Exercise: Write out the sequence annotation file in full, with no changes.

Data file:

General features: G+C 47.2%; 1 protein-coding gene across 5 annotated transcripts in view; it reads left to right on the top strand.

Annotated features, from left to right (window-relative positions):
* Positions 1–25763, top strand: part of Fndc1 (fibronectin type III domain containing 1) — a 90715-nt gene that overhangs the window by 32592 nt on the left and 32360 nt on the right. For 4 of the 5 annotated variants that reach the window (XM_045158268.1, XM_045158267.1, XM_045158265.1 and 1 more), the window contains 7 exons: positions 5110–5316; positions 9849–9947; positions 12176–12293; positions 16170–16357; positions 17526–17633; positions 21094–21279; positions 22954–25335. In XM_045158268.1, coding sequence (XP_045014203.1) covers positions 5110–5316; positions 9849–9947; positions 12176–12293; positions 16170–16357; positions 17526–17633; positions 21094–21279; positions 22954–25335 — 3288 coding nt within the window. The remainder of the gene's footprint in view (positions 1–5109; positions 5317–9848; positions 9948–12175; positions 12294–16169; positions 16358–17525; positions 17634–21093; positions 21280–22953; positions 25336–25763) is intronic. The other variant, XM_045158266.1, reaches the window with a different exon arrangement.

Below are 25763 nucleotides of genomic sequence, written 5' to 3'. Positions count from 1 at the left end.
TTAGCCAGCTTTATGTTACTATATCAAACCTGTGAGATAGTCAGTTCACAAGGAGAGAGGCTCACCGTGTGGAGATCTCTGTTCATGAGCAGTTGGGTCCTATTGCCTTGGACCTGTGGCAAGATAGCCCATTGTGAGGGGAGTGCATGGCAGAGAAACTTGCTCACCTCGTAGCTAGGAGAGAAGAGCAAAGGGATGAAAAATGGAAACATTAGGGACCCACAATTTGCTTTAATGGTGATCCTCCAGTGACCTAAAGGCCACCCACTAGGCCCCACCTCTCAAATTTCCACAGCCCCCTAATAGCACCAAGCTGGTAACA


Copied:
General features: G+C 47.2%; 1 protein-coding gene across 5 annotated transcripts in view; it reads left to right on the top strand.

Annotated features, from left to right (window-relative positions):
* Positions 1–25763, top strand: part of Fndc1 (fibronectin type III domain containing 1) — a 90715-nt gene that overhangs the window by 32592 nt on the left and 32360 nt on the right. For 4 of the 5 annotated variants that reach the window (XM_045158268.1, XM_045158267.1, XM_045158265.1 and 1 more), the window contains 7 exons: positions 5110–5316; positions 9849–9947; positions 12176–12293; positions 16170–16357; positions 17526–17633; positions 21094–21279; positions 22954–25335. In XM_045158268.1, coding sequence (XP_045014203.1) covers positions 5110–5316; positions 9849–9947; positions 12176–12293; positions 16170–16357; positions 17526–17633; positions 21094–21279; positions 22954–25335 — 3288 coding nt within the window. The remainder of the gene's footprint in view (positions 1–5109; positions 5317–9848; positions 9948–12175; positions 12294–16169; positions 16358–17525; positions 17634–21093; positions 21280–22953; positions 25336–25763) is intronic. The other variant, XM_045158266.1, reaches the window with a different exon arrangement.

Below are 25763 nucleotides of genomic sequence, written 5' to 3'. Positions count from 1 at the left end.
TTAGCCAGCTTTATGTTACTATATCAAACCTGTGAGATAGTCAGTTCACAAGGAGAGAGGCTCACCGTGTGGAGATCTCTGTTCATGAGCAGTTGGGTCCTATTGCCTTGGACCTGTGGCAAGATAGCCCATTGTGAGGGGAGTGCATGGCAGAGAAACTTGCTCACCTCGTAGCTAGGAGAGAAGAGCAAAGGGATGAAAAATGGAAACATTAGGGACCCACAATTTGCTTTAATGGTGATCCTCCAGTGACCTAAAGGCCACCCACTAGGCCCCACCTCTCAAATTTCCACAGCCCCCTAATAGCACCAAGCTGGTAACA